Therefore, while email can be significantly less stressful than speaking, the latter will almost certainly be more successful. If you have the opportunity to ask face-to-face, take it!

Update (4/17/17): In a post today on The Science of Us, Matthew Hutson highlights some additional research on the benefits of speaking over writing. For example, according to one study, when a “hire me” pitch is presented in writing, the candidate is viewed as significantly less intelligent, likable, and hirable than when the same pitch is spoken. A follow-up study found one potential reason why: when we read someone else’s writing, we hear it in an unnaturally monotone voice. Another study confirmed that it’s significantly harder to discern the tone of an email compared to speaking. And yet another study found that conflicts are more likely to escalate when they play out over email than when they play out face-to-face or over the phone.

In the News: Convince Yourself First

Last week, a variety of science media outlets reported on a new study that “shows how lying to yourself makes you more persuasive.” While the study itself is quite interesting—it did indeed show that deceiving yourself helps you deceive others—as I’ve said previously, I’m more interested helping you present the truth. Luckily, we can learn something about that from this study as well.

As study co-author William von Hippel notes, “what’s so interesting is that we seem to intuitively understand that if we can get ourselves to believe something first, we’ll be more effective at getting others to believe it. … If you need to convince somebody of something, if your career or social success depends on persuasion, then the first person who needs to be [convinced] is yourself.”

There are (at least) two interesting things at play here. First, as we saw in another recent blog post, conviction itself can be persuasive. Similar to enthusiasm, where the more enthusiastic you are about your topic, the more interested your audience will be, the more conviction you have about your argument, the more persuasive you will be. Second, as I note in The Science of Speaking, when thinking of ways to persuade your audience, it often helps to think back on the arguments that persuaded you, and repeat (or repurpose) those to persuade your audience too.


In the News: How to Say “No”

In The Science of Speaking, I present many techniques for persuading your audience to accept your asks. But what if you’re on the other side of the request? What if someone is asking you to do something—and what if the response you want to give them is “no”?

According to a 2012 study by Vanessa M. Patrick and Henrik Hagtvedt, reported by a variety of media outlets, there’s actually a better and a worse way to do this: say that you “don’t” do something instead of that you “can’t.” As Cari Romm explains on The Science of Us:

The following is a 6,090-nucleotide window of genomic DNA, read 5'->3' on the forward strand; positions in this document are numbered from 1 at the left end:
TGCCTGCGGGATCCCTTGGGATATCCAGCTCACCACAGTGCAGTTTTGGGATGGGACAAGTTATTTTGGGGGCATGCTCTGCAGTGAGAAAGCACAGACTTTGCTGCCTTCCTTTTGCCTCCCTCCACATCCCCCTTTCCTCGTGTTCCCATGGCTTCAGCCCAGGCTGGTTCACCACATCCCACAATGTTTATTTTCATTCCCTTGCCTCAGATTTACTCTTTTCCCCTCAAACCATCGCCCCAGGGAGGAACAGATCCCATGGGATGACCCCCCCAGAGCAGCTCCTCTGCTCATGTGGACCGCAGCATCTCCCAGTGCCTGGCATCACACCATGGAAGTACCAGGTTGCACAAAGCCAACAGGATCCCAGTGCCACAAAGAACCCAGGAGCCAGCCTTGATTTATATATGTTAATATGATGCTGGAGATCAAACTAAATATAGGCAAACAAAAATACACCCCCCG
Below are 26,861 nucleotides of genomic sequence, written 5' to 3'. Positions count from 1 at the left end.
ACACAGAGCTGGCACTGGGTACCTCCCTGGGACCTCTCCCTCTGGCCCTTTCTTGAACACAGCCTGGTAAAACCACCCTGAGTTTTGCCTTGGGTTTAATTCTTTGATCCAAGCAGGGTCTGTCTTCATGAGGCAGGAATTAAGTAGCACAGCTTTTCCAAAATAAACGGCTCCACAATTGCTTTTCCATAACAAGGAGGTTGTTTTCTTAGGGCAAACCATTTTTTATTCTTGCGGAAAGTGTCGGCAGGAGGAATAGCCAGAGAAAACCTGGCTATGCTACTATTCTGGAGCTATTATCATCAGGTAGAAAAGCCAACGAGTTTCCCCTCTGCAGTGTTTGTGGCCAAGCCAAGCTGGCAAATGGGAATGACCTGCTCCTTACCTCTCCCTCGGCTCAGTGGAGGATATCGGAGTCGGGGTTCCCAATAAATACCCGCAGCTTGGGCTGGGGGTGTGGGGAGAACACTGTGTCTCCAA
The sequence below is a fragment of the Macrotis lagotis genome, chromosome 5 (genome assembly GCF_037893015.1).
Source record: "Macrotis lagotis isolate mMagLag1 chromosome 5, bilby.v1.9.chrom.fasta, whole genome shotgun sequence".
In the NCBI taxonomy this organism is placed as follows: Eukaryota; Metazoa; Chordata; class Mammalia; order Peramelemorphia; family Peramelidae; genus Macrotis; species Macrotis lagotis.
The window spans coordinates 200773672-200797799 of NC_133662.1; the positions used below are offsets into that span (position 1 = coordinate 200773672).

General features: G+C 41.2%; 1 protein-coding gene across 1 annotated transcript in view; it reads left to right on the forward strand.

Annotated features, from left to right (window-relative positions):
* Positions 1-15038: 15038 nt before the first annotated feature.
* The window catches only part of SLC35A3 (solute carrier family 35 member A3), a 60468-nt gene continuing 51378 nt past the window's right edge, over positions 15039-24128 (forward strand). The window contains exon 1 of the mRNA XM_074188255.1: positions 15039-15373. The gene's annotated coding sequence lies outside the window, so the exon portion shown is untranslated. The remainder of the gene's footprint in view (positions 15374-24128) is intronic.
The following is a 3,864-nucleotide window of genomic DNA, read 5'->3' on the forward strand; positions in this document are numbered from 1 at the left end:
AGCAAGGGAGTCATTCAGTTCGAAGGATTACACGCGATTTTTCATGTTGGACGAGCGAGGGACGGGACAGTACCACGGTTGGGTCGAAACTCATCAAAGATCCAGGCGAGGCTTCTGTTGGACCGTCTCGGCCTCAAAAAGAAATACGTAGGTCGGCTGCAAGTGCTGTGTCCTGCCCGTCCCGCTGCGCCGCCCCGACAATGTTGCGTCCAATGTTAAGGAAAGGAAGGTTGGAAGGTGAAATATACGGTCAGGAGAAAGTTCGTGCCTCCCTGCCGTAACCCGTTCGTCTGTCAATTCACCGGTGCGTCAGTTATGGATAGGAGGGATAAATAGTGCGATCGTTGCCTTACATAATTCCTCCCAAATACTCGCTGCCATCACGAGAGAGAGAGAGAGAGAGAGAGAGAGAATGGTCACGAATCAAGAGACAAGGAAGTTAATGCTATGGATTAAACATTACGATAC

Saying “I don’t eat X” when tempted by an unhealthy snack, for example, made participants feel more “psychologically empowered” than using “can’t.” The same held true with a scenario about resolving to exercise each day: “I don’t skip my workout” was a more powerful motivator to get to the gym than “I can’t skip my workout.”

As Shaunacy Ferro notes on Mental Floss,

Regardless of whether you’re talking to yourself or another person, “can’t” suggests that you might want to do something, but aren’t able to … The implication is that in another set of circumstances, you could. But when you say “I don’t,” … there’s no room for debate. It’s a hard-and-fast rule that you set for yourself.

In addition to being a more empowering strategy for yourself, a followup study by Patrick and Hagtvegt found that the “don’t” approach is also more effective than the “can’t” approach at convincing the requester that you really mean “no.” Participants who heard refusals using the “don’t” approach rated them as significantly more persuasive and full of conviction than refusals using the “can’t” approach.

Off the Shelf: Information Is Not Enough

In The Science of Speaking, I note that it’s not enough to simply give your audience the right information and hope that this will be enough to change their behavior.

In Fostering Sustainable Behavior: An Introduction to Community-Based Social Marketing, Doug McKenzie-Mohr and William Smith cite some pretty sobering data that backs up this claim.

For example, in a classic study in which participants were exposed to a three-hour energy conservation workshop that showed them it was easy to conserve energy at home, while participants “indicated greater awareness of energy issues, more appreciation for what could be done in their homes to reduce energy use, and a willingness to implement the changes that were advocated,” when researchers visited the participants’ homes to follow up, they found that in all but a few cases, the participants’ “behavior did not change.” Other studies have found similar results.

“But,” you might say, “these people didn’t hear my pitch! I can make them a true believer!” Maybe you can, but unfortunately, even this is unlikely to help. For example, when 500 people were interviewed about their personal responsibility for picking up litter, 94% said they felt they had one. But when this sense of responsibility was actually put to the test with a piece of litter planted by a researcher outside the interview location, only 2% actually stopped to pick it up.* Many other studies have confirmed that environmental actions are only loosely correlated with environmental beliefs, where they are at all.